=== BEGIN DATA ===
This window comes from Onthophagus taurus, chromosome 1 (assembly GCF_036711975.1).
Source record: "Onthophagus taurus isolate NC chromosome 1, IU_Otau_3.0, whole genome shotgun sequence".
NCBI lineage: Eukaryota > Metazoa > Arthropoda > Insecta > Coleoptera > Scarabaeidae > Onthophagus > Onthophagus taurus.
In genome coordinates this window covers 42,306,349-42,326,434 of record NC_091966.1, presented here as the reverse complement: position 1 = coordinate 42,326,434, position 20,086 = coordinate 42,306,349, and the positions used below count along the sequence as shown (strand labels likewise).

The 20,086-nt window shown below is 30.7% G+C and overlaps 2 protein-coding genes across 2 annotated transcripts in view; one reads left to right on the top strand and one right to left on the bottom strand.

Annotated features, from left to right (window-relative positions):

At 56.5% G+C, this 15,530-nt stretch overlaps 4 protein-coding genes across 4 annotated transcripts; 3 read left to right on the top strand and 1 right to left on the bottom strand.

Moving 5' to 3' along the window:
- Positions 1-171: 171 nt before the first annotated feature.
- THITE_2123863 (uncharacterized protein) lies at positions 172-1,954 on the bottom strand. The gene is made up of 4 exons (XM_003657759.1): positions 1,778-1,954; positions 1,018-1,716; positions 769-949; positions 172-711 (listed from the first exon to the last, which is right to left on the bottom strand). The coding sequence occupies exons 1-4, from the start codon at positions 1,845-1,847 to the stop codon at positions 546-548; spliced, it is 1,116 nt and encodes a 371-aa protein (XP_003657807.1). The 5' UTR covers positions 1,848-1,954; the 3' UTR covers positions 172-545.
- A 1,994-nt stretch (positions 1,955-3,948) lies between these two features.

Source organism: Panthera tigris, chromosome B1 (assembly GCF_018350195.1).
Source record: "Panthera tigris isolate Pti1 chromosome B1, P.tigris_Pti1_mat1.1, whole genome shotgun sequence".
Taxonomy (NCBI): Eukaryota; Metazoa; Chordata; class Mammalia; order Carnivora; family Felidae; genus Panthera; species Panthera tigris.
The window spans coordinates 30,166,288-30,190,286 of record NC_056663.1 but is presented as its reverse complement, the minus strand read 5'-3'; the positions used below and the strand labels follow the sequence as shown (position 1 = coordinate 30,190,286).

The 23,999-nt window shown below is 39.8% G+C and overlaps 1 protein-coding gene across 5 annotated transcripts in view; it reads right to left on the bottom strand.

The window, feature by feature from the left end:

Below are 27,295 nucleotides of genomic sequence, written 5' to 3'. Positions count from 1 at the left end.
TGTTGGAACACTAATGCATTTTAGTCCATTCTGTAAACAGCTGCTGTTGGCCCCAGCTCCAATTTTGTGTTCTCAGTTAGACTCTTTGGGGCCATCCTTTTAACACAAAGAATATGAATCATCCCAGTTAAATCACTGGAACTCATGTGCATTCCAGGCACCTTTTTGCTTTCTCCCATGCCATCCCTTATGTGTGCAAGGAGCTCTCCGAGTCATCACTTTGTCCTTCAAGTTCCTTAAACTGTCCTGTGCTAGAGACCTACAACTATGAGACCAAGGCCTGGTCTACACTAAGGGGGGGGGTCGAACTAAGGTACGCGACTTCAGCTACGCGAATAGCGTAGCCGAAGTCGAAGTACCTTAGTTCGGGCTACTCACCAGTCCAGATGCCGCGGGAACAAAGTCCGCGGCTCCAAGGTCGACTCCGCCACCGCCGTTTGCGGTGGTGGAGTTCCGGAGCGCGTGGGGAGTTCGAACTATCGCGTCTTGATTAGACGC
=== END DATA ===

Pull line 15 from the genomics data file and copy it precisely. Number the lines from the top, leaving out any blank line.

The window spans coordinates 30,166,288-30,190,286 of record NC_056663.1 but is presented as its reverse complement, the minus strand read 5'-3'; the positions used below and the strand labels follow the sequence as shown (position 1 = coordinate 30,190,286).